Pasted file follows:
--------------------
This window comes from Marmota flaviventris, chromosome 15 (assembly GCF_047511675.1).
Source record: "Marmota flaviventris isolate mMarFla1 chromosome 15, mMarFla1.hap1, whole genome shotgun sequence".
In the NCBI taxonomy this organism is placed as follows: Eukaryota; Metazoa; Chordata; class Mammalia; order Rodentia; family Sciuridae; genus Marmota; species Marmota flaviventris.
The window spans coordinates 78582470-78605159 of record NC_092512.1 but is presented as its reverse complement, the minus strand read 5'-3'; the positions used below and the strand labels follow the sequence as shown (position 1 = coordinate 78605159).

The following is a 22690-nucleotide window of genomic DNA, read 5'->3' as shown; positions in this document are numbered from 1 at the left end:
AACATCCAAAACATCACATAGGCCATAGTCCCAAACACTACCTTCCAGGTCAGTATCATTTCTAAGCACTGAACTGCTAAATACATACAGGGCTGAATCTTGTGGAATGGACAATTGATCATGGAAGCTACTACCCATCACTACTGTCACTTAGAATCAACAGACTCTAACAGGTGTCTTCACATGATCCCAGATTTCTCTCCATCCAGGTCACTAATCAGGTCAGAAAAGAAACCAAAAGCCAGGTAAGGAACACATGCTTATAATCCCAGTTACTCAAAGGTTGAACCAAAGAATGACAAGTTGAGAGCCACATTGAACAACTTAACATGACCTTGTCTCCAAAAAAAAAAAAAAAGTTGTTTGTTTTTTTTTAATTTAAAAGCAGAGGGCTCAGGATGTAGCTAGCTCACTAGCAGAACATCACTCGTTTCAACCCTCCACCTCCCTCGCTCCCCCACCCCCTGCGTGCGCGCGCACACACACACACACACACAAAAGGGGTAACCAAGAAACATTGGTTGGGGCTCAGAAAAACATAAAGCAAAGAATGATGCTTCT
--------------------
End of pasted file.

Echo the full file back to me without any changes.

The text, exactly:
This window comes from Marmota flaviventris, chromosome 15 (assembly GCF_047511675.1).
Source record: "Marmota flaviventris isolate mMarFla1 chromosome 15, mMarFla1.hap1, whole genome shotgun sequence".
In the NCBI taxonomy this organism is placed as follows: Eukaryota; Metazoa; Chordata; class Mammalia; order Rodentia; family Sciuridae; genus Marmota; species Marmota flaviventris.
The window spans coordinates 78582470-78605159 of record NC_092512.1 but is presented as its reverse complement, the minus strand read 5'-3'; the positions used below and the strand labels follow the sequence as shown (position 1 = coordinate 78605159).

The following is a 22690-nucleotide window of genomic DNA, read 5'->3' as shown; positions in this document are numbered from 1 at the left end:
AACATCCAAAACATCACATAGGCCATAGTCCCAAACACTACCTTCCAGGTCAGTATCATTTCTAAGCACTGAACTGCTAAATACATACAGGGCTGAATCTTGTGGAATGGACAATTGATCATGGAAGCTACTACCCATCACTACTGTCACTTAGAATCAACAGACTCTAACAGGTGTCTTCACATGATCCCAGATTTCTCTCCATCCAGGTCACTAATCAGGTCAGAAAAGAAACCAAAAGCCAGGTAAGGAACACATGCTTATAATCCCAGTTACTCAAAGGTTGAACCAAAGAATGACAAGTTGAGAGCCACATTGAACAACTTAACATGACCTTGTCTCCAAAAAAAAAAAAAAAGTTGTTTGTTTTTTTTTAATTTAAAAGCAGAGGGCTCAGGATGTAGCTAGCTCACTAGCAGAACATCACTCGTTTCAACCCTCCACCTCCCTCGCTCCCCCACCCCCTGCGTGCGCGCGCACACACACACACACACACAAAAGGGGTAACCAAGAAACATTGGTTGGGGCTCAGAAAAACATAAAGCAAAGAATGATGCTTCT